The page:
Sunday, August 23, 2015
The synthesis of optically active a-branched chiral aliphatic amines often relies on enzymatic resolutions or stoichiometric auxiliaries, such as the Davis/Ellman tert-butylsulfinimine. Fukuyama’s nosylate alkylation/de-sulfonylation sequence is another effective way to access secondary amines in a stereocontrolled fashion and can also be used to construct medium-sized rings. However, the Fukuyama secondary amine synthesis is a multistep approach requiring unproductive protecting group manipulations to access chiral amines.
Recently, Stephen Buchwald’s group has developed a copper-catalyzed intermolecular hydroamination reaction that effectively converts unactivated internal olefins (Science 2015) and styrenes (JACS 2015) into enantioenriched a-branched amines. The catalytic cycle of this powerful transformation is initiated by enantiodetermining hydrocupration involving the addition of copper(I) hydride across the double bond of the olefinic substrate. This furnishes a secondary alkylcopper intermediate in an enantioselective fashion. The intermediary organocopper compound is susceptible to a chain-walking mechanism consisting of iterative b-hydride elimination/migratory insertion steps that lead to the formation of undesired achiral by-products. This pathway is completely suppressed under the new Buchwald conditions. Rather, electrophilic interception of the transiently generated alkylcopper species with a customized hydroxylamine ester furnishes the intended amine product with release of copper benzoate. The latter is reconverted to ligated copper hydride by a stoichiometrically applied hydrosilane reagent. The electronic properties of the amine transfer reagent used in the process were optimized for electrophilic reactivity toward the secondary alkylcopper intermediate and resistance against reductive N-O bond cleavage upon exposure to hydrosilane. The axially-chiral ligand, DTBM-SEGPHOS (structure shown above), is highly active for promoting hydrocupration, yet effectively discerns between prochiral faces of a minimally differentiated olefin such as 2-butene. The method has been integrated into a cascade sequence that generates optically active pyrrolidines in one step from readily available precursors. The chemistry was also successfully demonstrated in the context of conjugation of chemically complex API-type substrates. For example, a vinylarene prepared in one step from Claritin (loratidine) could be coupled with an amine transfer reagent derived from estrone benzyl ether to afford the conjugated steroidal adduct (structure shown in the Scheme above) in good yield and with a high level of stereocontrol. The new Buchwald protocol has enormous potential for future pharmaceutical applications and provides and answer to the long-standing synthetic challenge of forging nitrogen-carbon bonds from abundant alkene precursors and amines.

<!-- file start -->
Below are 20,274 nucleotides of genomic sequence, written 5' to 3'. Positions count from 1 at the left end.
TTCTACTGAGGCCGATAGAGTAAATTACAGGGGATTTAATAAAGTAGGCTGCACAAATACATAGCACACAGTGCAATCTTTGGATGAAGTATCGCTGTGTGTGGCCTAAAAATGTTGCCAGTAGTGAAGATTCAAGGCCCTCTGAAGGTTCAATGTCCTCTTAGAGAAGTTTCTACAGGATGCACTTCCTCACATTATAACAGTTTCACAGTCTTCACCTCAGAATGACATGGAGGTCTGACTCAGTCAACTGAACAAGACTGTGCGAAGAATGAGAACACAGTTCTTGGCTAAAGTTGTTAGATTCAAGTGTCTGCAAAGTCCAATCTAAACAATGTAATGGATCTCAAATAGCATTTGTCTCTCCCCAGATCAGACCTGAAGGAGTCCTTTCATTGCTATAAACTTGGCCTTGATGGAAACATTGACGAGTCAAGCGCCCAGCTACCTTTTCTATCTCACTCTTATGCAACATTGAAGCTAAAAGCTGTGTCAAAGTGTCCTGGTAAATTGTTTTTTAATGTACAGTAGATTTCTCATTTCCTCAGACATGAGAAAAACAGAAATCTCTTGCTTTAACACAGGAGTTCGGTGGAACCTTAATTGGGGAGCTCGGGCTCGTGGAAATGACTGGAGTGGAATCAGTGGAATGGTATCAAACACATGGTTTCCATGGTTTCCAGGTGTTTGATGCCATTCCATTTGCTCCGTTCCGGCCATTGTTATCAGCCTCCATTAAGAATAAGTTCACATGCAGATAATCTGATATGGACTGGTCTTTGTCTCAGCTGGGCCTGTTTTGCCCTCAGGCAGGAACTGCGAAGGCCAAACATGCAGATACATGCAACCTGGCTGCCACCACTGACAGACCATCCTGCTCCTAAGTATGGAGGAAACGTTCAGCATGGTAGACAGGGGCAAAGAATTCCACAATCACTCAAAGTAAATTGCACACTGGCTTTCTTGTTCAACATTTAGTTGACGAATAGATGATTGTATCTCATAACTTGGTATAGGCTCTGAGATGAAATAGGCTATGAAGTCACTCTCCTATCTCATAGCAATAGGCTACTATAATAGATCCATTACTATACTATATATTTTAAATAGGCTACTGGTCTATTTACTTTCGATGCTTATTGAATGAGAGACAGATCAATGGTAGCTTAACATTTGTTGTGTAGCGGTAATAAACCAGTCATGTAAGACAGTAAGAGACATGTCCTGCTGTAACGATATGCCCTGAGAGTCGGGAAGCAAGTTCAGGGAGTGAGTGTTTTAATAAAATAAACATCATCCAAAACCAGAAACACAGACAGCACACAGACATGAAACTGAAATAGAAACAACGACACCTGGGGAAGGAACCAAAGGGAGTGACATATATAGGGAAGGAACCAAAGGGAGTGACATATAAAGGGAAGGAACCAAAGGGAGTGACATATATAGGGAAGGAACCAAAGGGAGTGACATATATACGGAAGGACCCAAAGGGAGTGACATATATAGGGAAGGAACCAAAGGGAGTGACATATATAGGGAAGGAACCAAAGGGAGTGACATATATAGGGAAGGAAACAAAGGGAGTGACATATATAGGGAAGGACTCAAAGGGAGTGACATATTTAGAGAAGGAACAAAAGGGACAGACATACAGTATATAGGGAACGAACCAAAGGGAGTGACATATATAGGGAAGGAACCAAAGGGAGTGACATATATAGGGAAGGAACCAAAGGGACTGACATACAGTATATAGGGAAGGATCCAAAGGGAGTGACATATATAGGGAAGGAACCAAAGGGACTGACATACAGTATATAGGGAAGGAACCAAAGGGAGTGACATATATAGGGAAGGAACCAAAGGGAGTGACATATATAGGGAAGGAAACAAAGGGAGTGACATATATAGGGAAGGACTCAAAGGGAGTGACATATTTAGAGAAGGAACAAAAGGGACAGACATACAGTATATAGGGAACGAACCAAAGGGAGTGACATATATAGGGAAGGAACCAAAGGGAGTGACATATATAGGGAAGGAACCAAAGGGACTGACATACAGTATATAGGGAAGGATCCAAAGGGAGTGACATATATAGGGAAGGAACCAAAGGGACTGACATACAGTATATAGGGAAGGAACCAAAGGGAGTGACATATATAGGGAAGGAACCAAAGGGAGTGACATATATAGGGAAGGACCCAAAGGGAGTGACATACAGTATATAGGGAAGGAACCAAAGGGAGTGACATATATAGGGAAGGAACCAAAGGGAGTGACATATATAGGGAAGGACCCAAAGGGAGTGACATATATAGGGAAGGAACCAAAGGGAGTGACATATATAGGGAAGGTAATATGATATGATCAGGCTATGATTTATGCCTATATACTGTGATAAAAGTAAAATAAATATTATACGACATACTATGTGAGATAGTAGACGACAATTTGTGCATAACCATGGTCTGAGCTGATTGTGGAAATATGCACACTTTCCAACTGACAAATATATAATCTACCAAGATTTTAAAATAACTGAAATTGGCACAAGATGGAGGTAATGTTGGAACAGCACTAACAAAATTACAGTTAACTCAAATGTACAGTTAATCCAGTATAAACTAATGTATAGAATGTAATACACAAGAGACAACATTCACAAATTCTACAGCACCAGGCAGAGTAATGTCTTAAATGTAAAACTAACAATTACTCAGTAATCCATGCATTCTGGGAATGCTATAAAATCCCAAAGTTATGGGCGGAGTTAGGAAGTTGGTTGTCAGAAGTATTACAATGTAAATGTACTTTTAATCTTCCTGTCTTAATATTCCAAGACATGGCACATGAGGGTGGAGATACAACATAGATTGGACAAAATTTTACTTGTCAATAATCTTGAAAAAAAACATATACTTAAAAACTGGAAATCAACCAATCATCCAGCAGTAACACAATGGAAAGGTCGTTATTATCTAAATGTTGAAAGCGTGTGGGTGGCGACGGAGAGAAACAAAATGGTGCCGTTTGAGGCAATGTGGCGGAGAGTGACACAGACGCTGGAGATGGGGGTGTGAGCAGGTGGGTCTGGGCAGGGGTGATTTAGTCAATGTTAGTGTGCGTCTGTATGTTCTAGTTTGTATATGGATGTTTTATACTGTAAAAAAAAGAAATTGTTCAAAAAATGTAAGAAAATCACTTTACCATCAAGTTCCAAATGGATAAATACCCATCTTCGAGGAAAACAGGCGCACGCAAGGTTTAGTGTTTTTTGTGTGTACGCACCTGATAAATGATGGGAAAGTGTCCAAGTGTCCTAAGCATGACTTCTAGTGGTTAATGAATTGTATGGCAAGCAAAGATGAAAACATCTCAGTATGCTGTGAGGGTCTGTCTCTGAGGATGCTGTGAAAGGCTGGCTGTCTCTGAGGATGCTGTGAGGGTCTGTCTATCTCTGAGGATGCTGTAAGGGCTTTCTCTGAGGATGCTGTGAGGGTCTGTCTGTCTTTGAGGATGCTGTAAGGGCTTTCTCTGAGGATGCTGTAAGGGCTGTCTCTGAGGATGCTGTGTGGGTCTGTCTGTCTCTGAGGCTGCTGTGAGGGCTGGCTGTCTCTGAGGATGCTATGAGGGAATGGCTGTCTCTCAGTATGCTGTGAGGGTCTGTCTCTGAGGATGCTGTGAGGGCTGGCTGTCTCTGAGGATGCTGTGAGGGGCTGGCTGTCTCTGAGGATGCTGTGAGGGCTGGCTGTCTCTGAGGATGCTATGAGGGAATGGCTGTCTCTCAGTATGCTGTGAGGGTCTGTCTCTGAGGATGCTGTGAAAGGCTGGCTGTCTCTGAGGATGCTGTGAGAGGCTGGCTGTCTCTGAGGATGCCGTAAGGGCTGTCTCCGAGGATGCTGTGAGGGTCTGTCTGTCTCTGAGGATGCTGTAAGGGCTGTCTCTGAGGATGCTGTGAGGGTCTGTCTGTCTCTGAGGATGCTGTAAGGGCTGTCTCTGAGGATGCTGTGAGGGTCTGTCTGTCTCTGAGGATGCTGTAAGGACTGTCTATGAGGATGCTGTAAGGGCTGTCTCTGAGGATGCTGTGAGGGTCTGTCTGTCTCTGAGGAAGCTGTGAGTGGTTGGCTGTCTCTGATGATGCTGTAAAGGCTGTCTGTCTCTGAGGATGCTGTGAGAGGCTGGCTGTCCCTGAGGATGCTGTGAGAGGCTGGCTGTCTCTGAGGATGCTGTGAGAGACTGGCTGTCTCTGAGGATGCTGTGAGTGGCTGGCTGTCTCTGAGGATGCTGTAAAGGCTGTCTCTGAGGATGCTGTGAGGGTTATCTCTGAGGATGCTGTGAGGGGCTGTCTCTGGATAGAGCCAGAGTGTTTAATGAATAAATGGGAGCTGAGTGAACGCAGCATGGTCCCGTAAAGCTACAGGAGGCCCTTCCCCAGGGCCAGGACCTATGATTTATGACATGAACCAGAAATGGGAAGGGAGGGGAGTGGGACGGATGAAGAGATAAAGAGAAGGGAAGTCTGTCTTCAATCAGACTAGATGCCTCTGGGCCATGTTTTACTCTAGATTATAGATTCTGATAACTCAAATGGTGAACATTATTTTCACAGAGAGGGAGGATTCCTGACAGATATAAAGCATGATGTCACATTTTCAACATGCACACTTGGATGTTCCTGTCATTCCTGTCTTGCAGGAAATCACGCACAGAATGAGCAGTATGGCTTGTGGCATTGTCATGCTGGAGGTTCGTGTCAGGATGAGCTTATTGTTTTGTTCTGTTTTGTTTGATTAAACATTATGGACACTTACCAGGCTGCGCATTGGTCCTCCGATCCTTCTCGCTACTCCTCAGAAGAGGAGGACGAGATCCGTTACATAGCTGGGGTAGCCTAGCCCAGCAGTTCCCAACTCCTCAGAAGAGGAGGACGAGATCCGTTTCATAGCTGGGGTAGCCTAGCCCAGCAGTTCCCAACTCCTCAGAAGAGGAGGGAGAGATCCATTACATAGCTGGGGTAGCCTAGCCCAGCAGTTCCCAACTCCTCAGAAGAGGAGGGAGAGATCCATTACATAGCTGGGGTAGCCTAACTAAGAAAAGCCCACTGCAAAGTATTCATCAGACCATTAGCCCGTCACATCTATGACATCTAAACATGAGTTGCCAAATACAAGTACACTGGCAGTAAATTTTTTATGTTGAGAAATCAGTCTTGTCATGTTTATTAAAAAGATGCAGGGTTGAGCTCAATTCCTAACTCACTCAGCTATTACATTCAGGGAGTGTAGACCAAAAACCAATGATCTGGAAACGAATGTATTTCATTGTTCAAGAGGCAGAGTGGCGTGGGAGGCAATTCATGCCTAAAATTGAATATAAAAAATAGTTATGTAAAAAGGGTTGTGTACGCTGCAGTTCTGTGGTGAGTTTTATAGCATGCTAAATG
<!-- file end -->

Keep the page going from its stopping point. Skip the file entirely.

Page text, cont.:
Monday, August 17, 2015